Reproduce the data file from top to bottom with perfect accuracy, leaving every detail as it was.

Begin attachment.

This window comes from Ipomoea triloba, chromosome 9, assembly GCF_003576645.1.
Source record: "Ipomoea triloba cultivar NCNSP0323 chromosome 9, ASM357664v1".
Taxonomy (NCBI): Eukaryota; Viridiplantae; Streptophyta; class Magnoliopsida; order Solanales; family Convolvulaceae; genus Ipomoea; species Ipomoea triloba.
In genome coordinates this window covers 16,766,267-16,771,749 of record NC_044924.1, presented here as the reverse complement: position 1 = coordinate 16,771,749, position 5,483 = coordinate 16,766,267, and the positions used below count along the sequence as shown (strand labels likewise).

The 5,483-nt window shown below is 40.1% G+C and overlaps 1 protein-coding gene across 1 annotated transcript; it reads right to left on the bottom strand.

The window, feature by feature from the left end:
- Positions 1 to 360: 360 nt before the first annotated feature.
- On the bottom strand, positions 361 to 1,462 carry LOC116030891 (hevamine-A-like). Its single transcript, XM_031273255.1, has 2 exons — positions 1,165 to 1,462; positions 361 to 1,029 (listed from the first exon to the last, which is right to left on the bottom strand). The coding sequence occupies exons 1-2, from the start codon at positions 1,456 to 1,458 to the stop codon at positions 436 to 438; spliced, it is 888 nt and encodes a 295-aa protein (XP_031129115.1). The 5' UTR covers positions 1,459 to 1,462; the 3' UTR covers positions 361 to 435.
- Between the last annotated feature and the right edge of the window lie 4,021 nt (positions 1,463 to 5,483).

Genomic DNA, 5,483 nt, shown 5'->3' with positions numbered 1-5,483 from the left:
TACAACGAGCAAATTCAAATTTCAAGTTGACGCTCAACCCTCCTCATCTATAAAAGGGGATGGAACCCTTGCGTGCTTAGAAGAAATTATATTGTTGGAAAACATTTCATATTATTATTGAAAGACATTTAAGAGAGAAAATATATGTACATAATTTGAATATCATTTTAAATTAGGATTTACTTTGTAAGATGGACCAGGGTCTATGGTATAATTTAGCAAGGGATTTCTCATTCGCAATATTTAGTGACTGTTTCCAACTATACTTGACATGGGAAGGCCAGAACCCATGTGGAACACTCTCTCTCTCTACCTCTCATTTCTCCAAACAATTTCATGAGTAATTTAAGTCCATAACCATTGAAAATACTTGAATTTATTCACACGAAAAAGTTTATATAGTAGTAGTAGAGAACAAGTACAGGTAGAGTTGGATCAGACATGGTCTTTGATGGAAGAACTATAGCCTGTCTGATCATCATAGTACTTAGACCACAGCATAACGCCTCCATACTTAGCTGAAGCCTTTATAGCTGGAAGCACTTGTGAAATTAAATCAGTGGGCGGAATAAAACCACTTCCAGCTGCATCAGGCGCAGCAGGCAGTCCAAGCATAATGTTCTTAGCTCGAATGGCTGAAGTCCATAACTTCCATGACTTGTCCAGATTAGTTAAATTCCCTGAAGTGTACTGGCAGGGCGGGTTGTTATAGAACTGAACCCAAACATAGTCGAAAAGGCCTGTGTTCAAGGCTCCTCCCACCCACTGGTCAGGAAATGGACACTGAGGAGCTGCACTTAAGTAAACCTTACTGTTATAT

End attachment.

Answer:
This window comes from Ipomoea triloba, chromosome 9, assembly GCF_003576645.1.
Source record: "Ipomoea triloba cultivar NCNSP0323 chromosome 9, ASM357664v1".
Taxonomy (NCBI): Eukaryota; Viridiplantae; Streptophyta; class Magnoliopsida; order Solanales; family Convolvulaceae; genus Ipomoea; species Ipomoea triloba.
In genome coordinates this window covers 16,766,267-16,771,749 of record NC_044924.1, presented here as the reverse complement: position 1 = coordinate 16,771,749, position 5,483 = coordinate 16,766,267, and the positions used below count along the sequence as shown (strand labels likewise).

The 5,483-nt window shown below is 40.1% G+C and overlaps 1 protein-coding gene across 1 annotated transcript; it reads right to left on the bottom strand.

The window, feature by feature from the left end:
- Positions 1 to 360: 360 nt before the first annotated feature.
- On the bottom strand, positions 361 to 1,462 carry LOC116030891 (hevamine-A-like). Its single transcript, XM_031273255.1, has 2 exons — positions 1,165 to 1,462; positions 361 to 1,029 (listed from the first exon to the last, which is right to left on the bottom strand). The coding sequence occupies exons 1-2, from the start codon at positions 1,456 to 1,458 to the stop codon at positions 436 to 438; spliced, it is 888 nt and encodes a 295-aa protein (XP_031129115.1). The 5' UTR covers positions 1,459 to 1,462; the 3' UTR covers positions 361 to 435.
- Between the last annotated feature and the right edge of the window lie 4,021 nt (positions 1,463 to 5,483).

Genomic DNA, 5,483 nt, shown 5'->3' with positions numbered 1-5,483 from the left:
TACAACGAGCAAATTCAAATTTCAAGTTGACGCTCAACCCTCCTCATCTATAAAAGGGGATGGAACCCTTGCGTGCTTAGAAGAAATTATATTGTTGGAAAACATTTCATATTATTATTGAAAGACATTTAAGAGAGAAAATATATGTACATAATTTGAATATCATTTTAAATTAGGATTTACTTTGTAAGATGGACCAGGGTCTATGGTATAATTTAGCAAGGGATTTCTCATTCGCAATATTTAGTGACTGTTTCCAACTATACTTGACATGGGAAGGCCAGAACCCATGTGGAACACTCTCTCTCTCTACCTCTCATTTCTCCAAACAATTTCATGAGTAATTTAAGTCCATAACCATTGAAAATACTTGAATTTATTCACACGAAAAAGTTTATATAGTAGTAGTAGAGAACAAGTACAGGTAGAGTTGGATCAGACATGGTCTTTGATGGAAGAACTATAGCCTGTCTGATCATCATAGTACTTAGACCACAGCATAACGCCTCCATACTTAGCTGAAGCCTTTATAGCTGGAAGCACTTGTGAAATTAAATCAGTGGGCGGAATAAAACCACTTCCAGCTGCATCAGGCGCAGCAGGCAGTCCAAGCATAATGTTCTTAGCTCGAATGGCTGAAGTCCATAACTTCCATGACTTGTCCAGATTAGTTAAATTCCCTGAAGTGTACTGGCAGGGCGGGTTGTTATAGAACTGAACCCAAACATAGTCGAAAAGGCCTGTGTTCAAGGCTCCTCCCACCCACTGGTCAGGAAATGGACACTGAGGAGCTGCACTTAAGTAAACCTTACTGTTATAT